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October 23, 2001 - Image 2

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The Michigan Daily, 2001-10-23

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2 - The Michigan Daily - Tuesday, October 23, 2001



U.S. Embassy in Paris was target


The Washington Post
PARIS - As 19 hijackers around the United
States prepared this summer for a deadly day in
September, authorities say a related but decidedly
different Islamic network was plotting an attack on
an American symbol in the heart of Europe: the
U.S. Embassy in Paris.
The European network also allegedly took orders
from Osama bin Laden and may have had ties to
the Sept. 11 hijackers. But the apparent plot to blow
up the embassy by early next year was foiled when
police recently dismantled the group in raids in four
The story of the European network offers a
frightening look at who the terrorists are and how
they are recruited and indoctrinated. It also under-
scores the increasing focus of investigators on the

activities in Europe of bin Laden's Al-Qaida orga-
nization, especially several Sept. 11 hijackers who
lived in Germany and moved around the continent.
For the most part, the suspects in the alleged
Paris conspiracy do not resemble members of the
state-sponsored groups that waged past terror cam-
paigns in Europe. The half-dozen key suspects
didn't have to concoct fake identities or make risky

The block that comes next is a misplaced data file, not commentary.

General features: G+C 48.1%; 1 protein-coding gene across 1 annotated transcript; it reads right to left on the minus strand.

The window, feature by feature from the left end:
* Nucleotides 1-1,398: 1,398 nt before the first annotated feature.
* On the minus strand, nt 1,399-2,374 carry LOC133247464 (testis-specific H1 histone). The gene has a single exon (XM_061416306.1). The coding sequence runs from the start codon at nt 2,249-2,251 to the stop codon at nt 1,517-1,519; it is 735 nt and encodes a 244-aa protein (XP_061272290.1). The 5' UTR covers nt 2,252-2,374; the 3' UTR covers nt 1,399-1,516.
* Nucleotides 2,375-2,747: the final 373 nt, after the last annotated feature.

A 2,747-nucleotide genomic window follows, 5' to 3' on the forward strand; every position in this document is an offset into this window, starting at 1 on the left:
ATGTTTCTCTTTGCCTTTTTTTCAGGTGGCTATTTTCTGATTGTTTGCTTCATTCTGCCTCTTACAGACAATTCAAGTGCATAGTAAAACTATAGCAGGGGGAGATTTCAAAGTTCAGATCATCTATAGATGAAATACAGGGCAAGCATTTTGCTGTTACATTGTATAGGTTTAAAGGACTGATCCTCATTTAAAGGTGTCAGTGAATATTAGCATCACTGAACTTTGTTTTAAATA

cross-border journeys; they were already home.
The central figures are upwardly mobile young men
of North African descent who seemed to fit the
European model of immigrant integration.
Europeans have worried for years about the
potent appeal of Islamic extremism to the millions
of Muslims in the continent s increasingly large and
violent slums, where youths defiantly chant bin
Laden's name and scrawl it on housing project
walls. But the alleged terrorists were strivers from

solid families. Some had university backgrounds,
and two even had jobs in municipal government'
One of them counseled troubled young immigrants.
None of the young men was particularly religious
at first, investigators say, but each followed a clan-
destine path that has attracted dozens of French
Muslims and turned th'em into terrorist "sleepers."
The recruits went to London and frequented
mosques that are allegedly academies for al-Qaida
and gateways to training camps in Afghanistan,
authorities say, where the men hardened themselves
for holy war. They allegedly returned as undercover
soldiers, plotting the attack in Paris while conceal-
ing a conversion to terror that now shocks their
The portrait of the suspects emerges from inter-
views with relatives, friends, associates and law
enforcement and government officials in Europe.

Sinn Fein leader urges disarmament

Israel demands release of immigrants

JERUSALEM (AP) - Standing firm
on tough conditions, Israeli Prime Min-
ister Ariel Sharon said yesterday his
troops would not release their hold on
six West Bank towns until the Palestini-
ans turn over the militants who assassi-
nated an Israeli Cabinet minister.
The U.S. government, meanwhile,
issued its strongest denunciation of the
Israeli operation yesterday, demanding
that Israel pull out immediately and
make no further incursions.
In Jerusalem, thousands of Israeli

demonstrators demanded that Sharon
expel Palestinian leader Yasser Arafat
and bring down his Palestinian
Israeli tanks rumbled deeper into
Palestinian towns, setting off street
battles for a fifth day. In Tulkarem, a
65-year-old Palestinian man was
killed, Palestinians said.
A leaflet issued in Bethlehem by
Arafat's Fatah faction warned that if
Israeli tanks did not withdraw from the
biblical town, "Our bullets will fall